How Can I Help my Child?

​If your child has Legg-Calves-Perthes, an experienced pediatric physiotherapist at Active Solution Physiotherapy will develop treatment specifically for your child.


In LCP part of the hip bone, the femoral head, loses all or part of its blood supply and thus dies. This occurs in children age 5 to 9 with a higher incidence in boys than girls.

There are 4 stages to the disease. The early stage is characterized by pain and limping, which worsens with activity and decreases with rest. Then the head of the femur begins to soften and deform, which leads to a clear loss in hip mobility. In the third stage new bone grows over the femoral head and symptoms gradually improve. This stage can last 1 to 3 years. In the last stage, the Femoral Head has been reformed, but with some abnormalities. The good news is that the child can go back to their normal activities, usually without significant problems.

Some signs and symptoms that your child may have SCFES include:

Pain at the groin, hip or knee


Loss of thigh muscle size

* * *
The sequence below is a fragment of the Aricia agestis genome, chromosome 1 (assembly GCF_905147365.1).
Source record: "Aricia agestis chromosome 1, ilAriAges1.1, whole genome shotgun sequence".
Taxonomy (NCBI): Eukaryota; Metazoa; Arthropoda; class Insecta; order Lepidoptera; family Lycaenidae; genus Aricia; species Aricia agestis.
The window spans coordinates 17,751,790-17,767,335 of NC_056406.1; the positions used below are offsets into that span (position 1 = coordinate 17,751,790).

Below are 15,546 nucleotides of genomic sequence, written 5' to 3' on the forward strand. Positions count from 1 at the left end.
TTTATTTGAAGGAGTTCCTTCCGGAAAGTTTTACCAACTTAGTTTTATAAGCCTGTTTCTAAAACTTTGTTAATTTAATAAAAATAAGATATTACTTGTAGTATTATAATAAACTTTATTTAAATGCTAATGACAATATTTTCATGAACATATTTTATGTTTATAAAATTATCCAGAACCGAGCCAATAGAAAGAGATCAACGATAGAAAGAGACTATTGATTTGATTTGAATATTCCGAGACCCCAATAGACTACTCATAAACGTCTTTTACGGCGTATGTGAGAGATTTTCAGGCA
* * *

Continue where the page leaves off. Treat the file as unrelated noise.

Decreased movement of the hip


The root cause of LCP is not well understood.


If you observe any signs or symptoms you suspect to be abnormal in your child, an evaluation by an experienced pediatric physiotherapist at Active Solution Physiotherapy Verdun can help determine if Legg-Calves-Perthes is present. Physiotherapy can help maintain and/or increase hip movement throughout the different stages of the condition. During the Symptomatic Phase, your child will most likely have activity restrictions. Your physiotherapist will develop an exercise program to prevent major loss in muscle strength or function.

Treatment Options


Song, Kit M MD, Staheli, Lynn T MD (2007). Pediatric Orthopaedic Secrets, 3rd edition. Philadelphia: Elsevier Inc.

Campbell, S. Vander Linden, D. Palisano, R. (2006). Physical Therapy for Children, 3rd edition. St. Louis: Elsevier Inc.
Request a FREE Phone Call with a Physiotherapist to Discuss your Case!